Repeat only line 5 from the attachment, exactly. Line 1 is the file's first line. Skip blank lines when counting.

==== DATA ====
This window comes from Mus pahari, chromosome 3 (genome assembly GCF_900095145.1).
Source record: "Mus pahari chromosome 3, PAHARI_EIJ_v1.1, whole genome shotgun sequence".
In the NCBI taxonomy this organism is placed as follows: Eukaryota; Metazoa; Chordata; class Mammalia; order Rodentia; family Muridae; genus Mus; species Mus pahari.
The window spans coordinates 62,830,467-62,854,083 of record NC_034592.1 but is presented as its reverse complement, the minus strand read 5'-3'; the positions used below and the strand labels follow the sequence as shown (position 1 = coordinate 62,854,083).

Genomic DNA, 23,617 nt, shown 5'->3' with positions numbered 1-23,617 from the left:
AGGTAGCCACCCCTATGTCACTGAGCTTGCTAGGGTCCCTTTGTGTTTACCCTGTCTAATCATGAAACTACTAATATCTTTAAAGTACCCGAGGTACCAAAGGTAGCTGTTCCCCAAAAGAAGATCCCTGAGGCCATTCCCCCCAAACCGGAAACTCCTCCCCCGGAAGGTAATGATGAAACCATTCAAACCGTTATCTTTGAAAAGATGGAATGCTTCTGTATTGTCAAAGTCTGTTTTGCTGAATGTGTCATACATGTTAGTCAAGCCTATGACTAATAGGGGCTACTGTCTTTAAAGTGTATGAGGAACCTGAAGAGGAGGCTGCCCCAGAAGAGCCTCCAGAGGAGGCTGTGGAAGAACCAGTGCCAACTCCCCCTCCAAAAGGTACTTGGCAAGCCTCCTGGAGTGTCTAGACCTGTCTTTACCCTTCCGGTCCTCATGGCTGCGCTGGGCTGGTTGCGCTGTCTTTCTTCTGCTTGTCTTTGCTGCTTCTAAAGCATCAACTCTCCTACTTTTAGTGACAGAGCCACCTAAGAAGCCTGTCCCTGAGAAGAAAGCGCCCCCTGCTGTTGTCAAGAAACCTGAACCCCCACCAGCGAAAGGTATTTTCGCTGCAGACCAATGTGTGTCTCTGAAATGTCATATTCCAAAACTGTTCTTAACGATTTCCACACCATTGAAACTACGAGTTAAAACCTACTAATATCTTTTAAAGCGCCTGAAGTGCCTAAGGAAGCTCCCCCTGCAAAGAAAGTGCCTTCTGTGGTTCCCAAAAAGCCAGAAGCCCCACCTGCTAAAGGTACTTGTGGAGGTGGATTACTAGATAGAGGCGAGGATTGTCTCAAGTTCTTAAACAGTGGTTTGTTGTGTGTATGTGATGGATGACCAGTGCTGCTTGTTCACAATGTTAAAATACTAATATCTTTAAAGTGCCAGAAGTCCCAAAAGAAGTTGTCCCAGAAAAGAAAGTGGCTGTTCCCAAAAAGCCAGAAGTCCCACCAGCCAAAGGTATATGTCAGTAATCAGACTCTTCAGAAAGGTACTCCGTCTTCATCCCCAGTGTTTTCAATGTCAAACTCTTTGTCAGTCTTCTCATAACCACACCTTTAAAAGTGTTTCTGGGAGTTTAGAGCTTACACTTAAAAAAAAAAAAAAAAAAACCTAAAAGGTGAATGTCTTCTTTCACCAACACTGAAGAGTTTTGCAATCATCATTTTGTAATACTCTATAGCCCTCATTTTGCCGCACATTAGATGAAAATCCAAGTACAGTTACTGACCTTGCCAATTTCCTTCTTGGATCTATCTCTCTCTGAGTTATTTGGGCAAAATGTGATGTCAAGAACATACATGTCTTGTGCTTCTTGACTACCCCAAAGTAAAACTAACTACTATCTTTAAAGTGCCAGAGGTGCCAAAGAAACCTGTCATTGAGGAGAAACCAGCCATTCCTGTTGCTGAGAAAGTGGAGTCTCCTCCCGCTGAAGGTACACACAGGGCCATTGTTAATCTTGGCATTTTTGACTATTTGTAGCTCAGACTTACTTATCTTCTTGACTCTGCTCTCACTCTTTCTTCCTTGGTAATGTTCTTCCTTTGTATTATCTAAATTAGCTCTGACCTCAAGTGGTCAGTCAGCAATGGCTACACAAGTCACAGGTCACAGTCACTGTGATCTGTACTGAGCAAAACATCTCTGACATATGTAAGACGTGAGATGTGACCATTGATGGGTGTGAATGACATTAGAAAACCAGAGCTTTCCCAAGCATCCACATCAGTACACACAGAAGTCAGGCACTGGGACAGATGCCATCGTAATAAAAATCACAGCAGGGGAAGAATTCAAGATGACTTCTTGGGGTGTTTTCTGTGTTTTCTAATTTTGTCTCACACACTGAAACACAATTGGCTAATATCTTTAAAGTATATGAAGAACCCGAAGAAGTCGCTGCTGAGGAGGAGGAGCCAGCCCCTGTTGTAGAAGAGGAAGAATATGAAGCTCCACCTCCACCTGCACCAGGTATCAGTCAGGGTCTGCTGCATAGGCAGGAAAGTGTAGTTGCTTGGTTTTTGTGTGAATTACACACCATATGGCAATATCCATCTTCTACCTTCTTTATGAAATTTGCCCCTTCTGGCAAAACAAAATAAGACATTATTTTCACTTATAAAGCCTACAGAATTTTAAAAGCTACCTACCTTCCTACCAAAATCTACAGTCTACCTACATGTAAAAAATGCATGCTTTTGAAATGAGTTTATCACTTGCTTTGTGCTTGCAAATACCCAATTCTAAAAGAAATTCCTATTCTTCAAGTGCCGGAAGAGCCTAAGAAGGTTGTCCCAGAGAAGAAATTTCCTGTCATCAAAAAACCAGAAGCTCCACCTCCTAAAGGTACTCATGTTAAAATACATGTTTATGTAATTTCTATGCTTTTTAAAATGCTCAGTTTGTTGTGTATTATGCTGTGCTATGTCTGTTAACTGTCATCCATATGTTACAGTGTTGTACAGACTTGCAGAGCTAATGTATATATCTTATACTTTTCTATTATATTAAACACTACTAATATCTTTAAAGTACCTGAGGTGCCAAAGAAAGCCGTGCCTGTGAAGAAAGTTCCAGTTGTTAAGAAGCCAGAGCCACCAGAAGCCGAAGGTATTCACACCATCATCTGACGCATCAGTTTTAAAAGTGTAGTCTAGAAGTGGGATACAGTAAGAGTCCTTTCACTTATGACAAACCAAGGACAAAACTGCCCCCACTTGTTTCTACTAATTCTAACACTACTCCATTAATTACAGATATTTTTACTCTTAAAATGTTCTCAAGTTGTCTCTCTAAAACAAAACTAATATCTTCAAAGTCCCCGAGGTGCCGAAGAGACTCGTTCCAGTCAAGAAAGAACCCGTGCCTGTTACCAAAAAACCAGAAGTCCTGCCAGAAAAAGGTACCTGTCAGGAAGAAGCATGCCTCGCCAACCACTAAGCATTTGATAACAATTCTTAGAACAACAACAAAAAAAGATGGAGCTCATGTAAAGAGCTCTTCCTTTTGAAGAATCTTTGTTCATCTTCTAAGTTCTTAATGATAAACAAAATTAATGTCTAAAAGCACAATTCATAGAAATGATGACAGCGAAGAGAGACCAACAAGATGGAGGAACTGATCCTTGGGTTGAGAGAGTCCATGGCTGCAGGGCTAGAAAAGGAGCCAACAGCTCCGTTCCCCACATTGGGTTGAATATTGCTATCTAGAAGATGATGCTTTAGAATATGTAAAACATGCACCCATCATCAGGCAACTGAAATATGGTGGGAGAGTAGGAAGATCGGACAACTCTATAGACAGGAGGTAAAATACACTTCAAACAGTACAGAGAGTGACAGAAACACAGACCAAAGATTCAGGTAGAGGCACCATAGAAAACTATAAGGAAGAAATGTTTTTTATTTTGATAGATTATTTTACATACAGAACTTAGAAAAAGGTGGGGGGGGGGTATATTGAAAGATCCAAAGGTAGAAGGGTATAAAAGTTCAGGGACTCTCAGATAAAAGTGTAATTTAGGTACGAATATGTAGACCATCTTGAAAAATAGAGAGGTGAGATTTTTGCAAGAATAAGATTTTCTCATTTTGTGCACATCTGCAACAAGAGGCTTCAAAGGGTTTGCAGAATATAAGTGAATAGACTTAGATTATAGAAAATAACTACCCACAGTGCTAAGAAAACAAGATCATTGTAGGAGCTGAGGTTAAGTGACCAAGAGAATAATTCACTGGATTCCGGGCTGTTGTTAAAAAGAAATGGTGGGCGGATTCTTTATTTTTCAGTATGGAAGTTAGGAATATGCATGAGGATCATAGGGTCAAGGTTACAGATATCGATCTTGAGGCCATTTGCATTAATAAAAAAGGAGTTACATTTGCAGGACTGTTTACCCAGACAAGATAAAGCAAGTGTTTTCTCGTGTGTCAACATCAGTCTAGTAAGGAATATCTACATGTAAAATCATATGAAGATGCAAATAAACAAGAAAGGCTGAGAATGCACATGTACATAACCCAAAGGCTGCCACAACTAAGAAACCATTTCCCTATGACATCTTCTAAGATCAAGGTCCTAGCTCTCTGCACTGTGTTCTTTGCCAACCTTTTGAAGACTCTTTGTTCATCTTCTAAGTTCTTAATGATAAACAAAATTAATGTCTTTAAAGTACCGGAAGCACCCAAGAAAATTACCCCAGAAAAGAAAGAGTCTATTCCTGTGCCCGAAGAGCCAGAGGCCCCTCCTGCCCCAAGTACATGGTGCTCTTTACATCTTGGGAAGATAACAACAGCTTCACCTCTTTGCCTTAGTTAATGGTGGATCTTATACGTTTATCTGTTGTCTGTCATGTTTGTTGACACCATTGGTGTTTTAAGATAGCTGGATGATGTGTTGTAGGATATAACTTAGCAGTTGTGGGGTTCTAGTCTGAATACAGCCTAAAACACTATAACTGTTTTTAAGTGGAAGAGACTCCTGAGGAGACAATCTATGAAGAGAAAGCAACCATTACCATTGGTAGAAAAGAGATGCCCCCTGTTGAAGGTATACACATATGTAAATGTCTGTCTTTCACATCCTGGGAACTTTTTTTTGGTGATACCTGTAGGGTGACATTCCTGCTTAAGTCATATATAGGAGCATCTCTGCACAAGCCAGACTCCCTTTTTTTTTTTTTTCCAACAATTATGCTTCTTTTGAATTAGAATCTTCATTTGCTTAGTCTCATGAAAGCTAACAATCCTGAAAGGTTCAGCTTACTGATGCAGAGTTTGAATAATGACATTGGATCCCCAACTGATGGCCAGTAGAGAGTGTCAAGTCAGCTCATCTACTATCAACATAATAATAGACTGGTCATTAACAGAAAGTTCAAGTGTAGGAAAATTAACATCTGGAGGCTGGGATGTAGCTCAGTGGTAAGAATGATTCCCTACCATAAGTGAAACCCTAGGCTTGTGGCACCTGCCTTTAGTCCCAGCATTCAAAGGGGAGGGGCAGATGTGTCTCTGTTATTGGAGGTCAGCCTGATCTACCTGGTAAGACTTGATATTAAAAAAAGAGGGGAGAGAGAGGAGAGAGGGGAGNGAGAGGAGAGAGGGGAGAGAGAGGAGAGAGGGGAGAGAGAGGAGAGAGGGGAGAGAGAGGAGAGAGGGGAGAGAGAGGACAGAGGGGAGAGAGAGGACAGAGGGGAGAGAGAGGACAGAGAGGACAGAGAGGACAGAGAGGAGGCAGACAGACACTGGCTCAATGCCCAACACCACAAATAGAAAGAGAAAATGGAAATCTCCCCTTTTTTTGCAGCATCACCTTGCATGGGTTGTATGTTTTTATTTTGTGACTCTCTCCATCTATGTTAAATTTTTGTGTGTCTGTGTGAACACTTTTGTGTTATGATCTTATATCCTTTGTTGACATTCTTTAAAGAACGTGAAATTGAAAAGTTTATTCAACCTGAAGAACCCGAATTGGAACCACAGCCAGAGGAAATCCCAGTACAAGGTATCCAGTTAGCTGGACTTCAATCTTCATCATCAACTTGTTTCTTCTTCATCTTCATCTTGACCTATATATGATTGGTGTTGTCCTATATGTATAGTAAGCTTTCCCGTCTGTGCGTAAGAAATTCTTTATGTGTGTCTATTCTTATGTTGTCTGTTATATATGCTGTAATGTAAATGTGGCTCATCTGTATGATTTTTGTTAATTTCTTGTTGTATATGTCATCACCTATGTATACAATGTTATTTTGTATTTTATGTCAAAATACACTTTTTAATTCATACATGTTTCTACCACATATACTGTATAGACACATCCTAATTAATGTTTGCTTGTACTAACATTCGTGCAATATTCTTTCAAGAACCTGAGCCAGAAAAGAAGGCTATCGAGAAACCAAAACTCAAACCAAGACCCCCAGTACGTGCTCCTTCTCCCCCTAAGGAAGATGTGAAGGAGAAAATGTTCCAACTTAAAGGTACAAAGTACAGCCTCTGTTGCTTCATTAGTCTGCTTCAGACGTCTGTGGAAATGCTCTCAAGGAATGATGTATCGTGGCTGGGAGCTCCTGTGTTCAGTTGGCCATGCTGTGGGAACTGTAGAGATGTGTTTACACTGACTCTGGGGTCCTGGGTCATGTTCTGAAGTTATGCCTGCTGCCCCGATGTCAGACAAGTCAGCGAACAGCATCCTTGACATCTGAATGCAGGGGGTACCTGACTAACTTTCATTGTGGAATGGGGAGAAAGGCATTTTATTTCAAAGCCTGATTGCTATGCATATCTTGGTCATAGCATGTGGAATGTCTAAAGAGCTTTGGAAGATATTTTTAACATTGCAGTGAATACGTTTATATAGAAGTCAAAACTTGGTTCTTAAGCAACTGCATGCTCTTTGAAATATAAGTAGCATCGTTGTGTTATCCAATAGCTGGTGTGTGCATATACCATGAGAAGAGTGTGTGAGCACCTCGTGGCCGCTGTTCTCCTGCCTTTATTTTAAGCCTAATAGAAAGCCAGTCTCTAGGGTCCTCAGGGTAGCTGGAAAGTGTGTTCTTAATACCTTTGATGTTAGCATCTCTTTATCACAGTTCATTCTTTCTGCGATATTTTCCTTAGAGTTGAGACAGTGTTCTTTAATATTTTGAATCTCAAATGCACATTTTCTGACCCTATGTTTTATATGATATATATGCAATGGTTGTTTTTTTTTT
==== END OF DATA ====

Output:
Genomic DNA, 23,617 nt, shown 5'->3' with positions numbered 1-23,617 from the left: